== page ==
They are fighting California's biggest fire — in steep forest terrain with rattlesnakes, scorpions and poisonous plants

They are fighting California's biggest fire — in steep forest terrain with rattlesnakes, scorpions and poisonous plants
Firefighters monitor a burn operation on top of a ridge near the town of Ladoga, Calif., on Aug. 7. (Marcus Yam / Los Angeles Times)

For Trey Rosenbalm and Ariana Altier, fighting the largest fire in California history takes more than just watching out for flames.

The Mendocino Complex fire is ravaging thick brush deep in the Mendocino National Forest, so getting close to the front lines to attack flames directly is almost impossible.


They hike several miles per day up steep slopes wearing hefty gear and carrying heavy bags of equipment on their backs. Then there's the wildlife they have to watch out for — rattlesnakes, scorpions and poisonous plants.

“You don't know what your next step is, whether you could go into a ditch or loose brush,” said Rosenbalm, a firefighter with the U.S. Forest Service who like others is working 24-hour shifts every other day.

“You go to sleep tired, that's for sure,” Altier said.

The remote location is a big reason why the stubborn Mendocino Complex — made up of the Ranch and River fires flanking Clear Lake — raced into the record books. When they exploded nearly two weeks ago above the lake, firefighters were faced with an urgent choice.

Flames were threatening lakeside communities while also burning rapidly into forestland to the north and west. The fires were among many burning across California, so resources were tight. Crews focused on protecting communities, using bulldozers to cut fire lines above homes in a mission that was largely successful. As of Wednesday night, 119 homes had been lost and no one was killed, a sharp contrast from the destructive Carr fire to the north that consumed more than 1,000 homes and killed seven people.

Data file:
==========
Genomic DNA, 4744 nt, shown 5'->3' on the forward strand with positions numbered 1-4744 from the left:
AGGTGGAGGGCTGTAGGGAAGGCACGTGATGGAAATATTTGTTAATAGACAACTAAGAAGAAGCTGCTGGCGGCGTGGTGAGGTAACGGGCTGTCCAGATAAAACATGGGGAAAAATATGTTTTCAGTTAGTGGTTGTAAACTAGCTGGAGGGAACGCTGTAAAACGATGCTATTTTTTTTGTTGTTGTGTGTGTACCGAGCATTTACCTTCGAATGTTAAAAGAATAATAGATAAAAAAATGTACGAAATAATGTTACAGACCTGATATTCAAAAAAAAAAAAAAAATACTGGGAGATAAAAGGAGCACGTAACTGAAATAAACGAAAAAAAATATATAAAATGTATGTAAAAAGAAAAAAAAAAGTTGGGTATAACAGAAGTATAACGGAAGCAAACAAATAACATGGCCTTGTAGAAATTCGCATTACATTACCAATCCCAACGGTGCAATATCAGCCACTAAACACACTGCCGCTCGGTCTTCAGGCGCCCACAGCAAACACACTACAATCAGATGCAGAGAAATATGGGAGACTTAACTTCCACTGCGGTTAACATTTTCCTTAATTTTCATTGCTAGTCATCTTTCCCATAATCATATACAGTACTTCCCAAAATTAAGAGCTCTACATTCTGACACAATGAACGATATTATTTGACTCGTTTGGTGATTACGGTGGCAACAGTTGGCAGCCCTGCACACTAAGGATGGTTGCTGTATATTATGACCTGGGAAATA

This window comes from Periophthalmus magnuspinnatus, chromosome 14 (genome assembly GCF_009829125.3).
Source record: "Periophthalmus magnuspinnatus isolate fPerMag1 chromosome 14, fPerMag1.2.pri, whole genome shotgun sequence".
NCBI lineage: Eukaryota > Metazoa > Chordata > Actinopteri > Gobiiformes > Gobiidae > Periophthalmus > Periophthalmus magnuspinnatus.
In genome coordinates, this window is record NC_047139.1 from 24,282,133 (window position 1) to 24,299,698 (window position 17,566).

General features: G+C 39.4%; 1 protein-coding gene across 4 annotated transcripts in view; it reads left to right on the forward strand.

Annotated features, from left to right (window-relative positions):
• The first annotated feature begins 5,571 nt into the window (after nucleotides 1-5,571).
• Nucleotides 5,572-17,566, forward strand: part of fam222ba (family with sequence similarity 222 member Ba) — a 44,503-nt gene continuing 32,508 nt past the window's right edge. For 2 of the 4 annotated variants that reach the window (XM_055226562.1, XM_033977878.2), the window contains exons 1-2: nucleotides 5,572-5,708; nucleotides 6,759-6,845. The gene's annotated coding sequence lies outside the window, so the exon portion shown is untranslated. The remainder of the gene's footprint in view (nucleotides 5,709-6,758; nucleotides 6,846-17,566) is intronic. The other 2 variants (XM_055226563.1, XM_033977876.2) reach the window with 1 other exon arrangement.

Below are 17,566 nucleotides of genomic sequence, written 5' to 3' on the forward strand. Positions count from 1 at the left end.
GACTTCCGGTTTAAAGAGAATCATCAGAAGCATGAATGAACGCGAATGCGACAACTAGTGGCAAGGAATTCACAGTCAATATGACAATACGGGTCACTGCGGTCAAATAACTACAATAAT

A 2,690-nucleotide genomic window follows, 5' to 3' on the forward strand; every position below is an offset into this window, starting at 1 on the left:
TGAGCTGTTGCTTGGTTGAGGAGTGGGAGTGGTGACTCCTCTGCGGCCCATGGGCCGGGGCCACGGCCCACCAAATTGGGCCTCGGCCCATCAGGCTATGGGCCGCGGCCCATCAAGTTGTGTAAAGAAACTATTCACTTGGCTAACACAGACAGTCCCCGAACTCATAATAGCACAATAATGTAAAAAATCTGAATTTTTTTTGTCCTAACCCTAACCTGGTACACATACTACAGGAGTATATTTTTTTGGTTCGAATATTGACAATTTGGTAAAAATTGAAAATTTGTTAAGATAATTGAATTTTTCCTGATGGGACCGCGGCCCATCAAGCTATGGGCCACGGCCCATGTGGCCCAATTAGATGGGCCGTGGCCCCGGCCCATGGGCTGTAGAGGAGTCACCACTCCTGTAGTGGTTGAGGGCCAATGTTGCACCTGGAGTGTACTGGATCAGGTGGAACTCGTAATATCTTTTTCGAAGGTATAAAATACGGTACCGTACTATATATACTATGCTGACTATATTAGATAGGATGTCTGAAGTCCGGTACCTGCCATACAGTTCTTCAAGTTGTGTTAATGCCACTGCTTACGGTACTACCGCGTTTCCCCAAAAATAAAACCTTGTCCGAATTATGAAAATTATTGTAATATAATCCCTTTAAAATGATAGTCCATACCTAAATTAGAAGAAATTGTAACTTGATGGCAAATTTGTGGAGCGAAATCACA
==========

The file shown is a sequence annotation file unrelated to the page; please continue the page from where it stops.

But the Mendocino Complex fire rapidly moved into forest land, where it was difficult to place firefighters. There the flames burned through dry brush at an unprecedented rate.

"The fire was so unpredictable that it wasn't worth putting firefighters in the middle of the wilderness," said Steve Kaufman, a spokesman with the California Department of Forestry and Fire Protection. "There's no way to drive fire engines to the middle of the forest."

Kaufman and others said difficult-to-access terrain was a major factor in the unprecedented size of Mendocino Complex, which topped more than 300,000 acres as of Wednesday afternoon. Unchecked, the fire was able to push through rolling tree-covered hills, flat grassy land and rugged canyons.

“There's nearly every type of fuel you can imagine: timber, thick brush, light flashy fuels,” said Ron Oatman, a Cal Fire spokesman.

Dmitri Menzel, a battalion chief with the Novato Fire District, said working on a fire that's burning in remote areas is exhausting.

“It's dirty, it's dusty. You drive miles and miles to just get to the fire's edge,” he said.

On Wednesday, he was working on the River fire, which had no movement overnight and was 81% contained by dusk.

“It's a more relaxed day for us,” he said. “A little less work, but we're still maintaining diligence. The intensity of the fires in these last few years is pretty extreme.”

A firefighter takes a break during a burn operation Aug. 7 near Ladoga, Calif.
A firefighter takes a break during a burn operation Aug. 7 near Ladoga, Calif. (Marcus Yam / Los Angeles Times)

Longer, hotter and more destructive fires are leaving California firefighters exhausted, dealing with new stresses that they didn’t have to experience 10 years ago. Firefighters are being pulled up and down the state to different fires at unexpected moments and spending more time out in the field — up to a month or more — without seeing family members.